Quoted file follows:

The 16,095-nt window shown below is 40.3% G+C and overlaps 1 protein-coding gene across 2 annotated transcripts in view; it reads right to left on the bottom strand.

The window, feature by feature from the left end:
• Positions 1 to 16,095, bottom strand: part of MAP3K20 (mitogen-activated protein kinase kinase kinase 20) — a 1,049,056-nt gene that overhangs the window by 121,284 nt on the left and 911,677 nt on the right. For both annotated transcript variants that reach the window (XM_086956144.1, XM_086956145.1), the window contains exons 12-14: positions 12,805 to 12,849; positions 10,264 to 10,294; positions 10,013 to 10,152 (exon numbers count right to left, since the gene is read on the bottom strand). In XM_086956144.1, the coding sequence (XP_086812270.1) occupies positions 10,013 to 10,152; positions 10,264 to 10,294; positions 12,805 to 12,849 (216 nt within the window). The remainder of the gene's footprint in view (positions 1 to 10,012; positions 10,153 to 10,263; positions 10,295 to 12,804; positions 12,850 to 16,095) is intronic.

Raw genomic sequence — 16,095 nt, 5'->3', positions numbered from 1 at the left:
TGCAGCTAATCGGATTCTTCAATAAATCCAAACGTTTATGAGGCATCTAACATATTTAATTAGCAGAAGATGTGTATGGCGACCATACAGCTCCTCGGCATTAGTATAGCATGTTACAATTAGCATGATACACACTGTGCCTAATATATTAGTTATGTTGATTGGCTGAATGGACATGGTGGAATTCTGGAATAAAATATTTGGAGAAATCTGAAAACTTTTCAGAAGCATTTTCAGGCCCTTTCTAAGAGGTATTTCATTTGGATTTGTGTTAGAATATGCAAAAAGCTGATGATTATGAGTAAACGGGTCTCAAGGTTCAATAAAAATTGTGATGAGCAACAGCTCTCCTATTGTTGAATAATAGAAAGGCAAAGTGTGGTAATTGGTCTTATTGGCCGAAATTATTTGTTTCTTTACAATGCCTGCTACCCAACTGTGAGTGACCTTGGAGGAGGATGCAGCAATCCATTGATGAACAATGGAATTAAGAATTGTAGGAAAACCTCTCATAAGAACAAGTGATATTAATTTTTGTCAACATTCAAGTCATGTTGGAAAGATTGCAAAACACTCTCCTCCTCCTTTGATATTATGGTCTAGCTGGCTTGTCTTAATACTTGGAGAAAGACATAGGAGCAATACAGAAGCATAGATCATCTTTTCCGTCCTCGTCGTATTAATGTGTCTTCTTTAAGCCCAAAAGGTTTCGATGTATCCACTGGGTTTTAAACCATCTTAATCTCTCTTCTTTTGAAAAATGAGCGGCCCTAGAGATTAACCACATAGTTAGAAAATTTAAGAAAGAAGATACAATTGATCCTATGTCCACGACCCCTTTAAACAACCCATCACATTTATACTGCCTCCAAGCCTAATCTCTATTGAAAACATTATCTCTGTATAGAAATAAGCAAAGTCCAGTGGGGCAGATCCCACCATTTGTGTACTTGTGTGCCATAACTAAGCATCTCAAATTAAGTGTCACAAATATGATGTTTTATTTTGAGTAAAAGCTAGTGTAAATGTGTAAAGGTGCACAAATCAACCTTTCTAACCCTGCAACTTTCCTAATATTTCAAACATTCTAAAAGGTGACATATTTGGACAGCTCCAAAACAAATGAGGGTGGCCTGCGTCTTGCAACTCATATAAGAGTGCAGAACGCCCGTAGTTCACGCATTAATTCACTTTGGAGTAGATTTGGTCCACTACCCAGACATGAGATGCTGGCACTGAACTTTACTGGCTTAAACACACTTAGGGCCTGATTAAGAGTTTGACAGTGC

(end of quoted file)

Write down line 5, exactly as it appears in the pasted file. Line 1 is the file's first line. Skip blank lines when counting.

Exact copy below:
TGCAGCTAATCGGATTCTTCAATAAATCCAAACGTTTATGAGGCATCTAACATATTTAATTAGCAGAAGATGTGTATGGCGACCATACAGCTCCTCGGCATTAGTATAGCATGTTACAATTAGCATGATACACACTGTGCCTAATATATTAGTTATGTTGATTGGCTGAATGGACATGGTGGAATTCTGGAATAAAATATTTGGAGAAATCTGAAAACTTTTCAGAAGCATTTTCAGGCCCTTTCTAAGAGGTATTTCATTTGGATTTGTGTTAGAATATGCAAAAAGCTGATGATTATGAGTAAACGGGTCTCAAGGTTCAATAAAAATTGTGATGAGCAACAGCTCTCCTATTGTTGAATAATAGAAAGGCAAAGTGTGGTAATTGGTCTTATTGGCCGAAATTATTTGTTTCTTTACAATGCCTGCTACCCAACTGTGAGTGACCTTGGAGGAGGATGCAGCAATCCATTGATGAACAATGGAATTAAGAATTGTAGGAAAACCTCTCATAAGAACAAGTGATATTAATTTTTGTCAACATTCAAGTCATGTTGGAAAGATTGCAAAACACTCTCCTCCTCCTTTGATATTATGGTCTAGCTGGCTTGTCTTAATACTTGGAGAAAGACATAGGAGCAATACAGAAGCATAGATCATCTTTTCCGTCCTCGTCGTATTAATGTGTCTTCTTTAAGCCCAAAAGGTTTCGATGTATCCACTGGGTTTTAAACCATCTTAATCTCTCTTCTTTTGAAAAATGAGCGGCCCTAGAGATTAACCACATAGTTAGAAAATTTAAGAAAGAAGATACAATTGATCCTATGTCCACGACCCCTTTAAACAACCCATCACATTTATACTGCCTCCAAGCCTAATCTCTATTGAAAACATTATCTCTGTATAGAAATAAGCAAAGTCCAGTGGGGCAGATCCCACCATTTGTGTACTTGTGTGCCATAACTAAGCATCTCAAATTAAGTGTCACAAATATGATGTTTTATTTTGAGTAAAAGCTAGTGTAAATGTGTAAAGGTGCACAAATCAACCTTTCTAACCCTGCAACTTTCCTAATATTTCAAACATTCTAAAAGGTGACATATTTGGACAGCTCCAAAACAAATGAGGGTGGCCTGCGTCTTGCAACTCATATAAGAGTGCAGAACGCCCGTAGTTCACGCATTAATTCACTTTGGAGTAGATTTGGTCCACTACCCAGACATGAGATGCTGGCACTGAACTTTACTGGCTTAAACACACTTAGGGCCTGATTAAGAGTTTGACAGTGC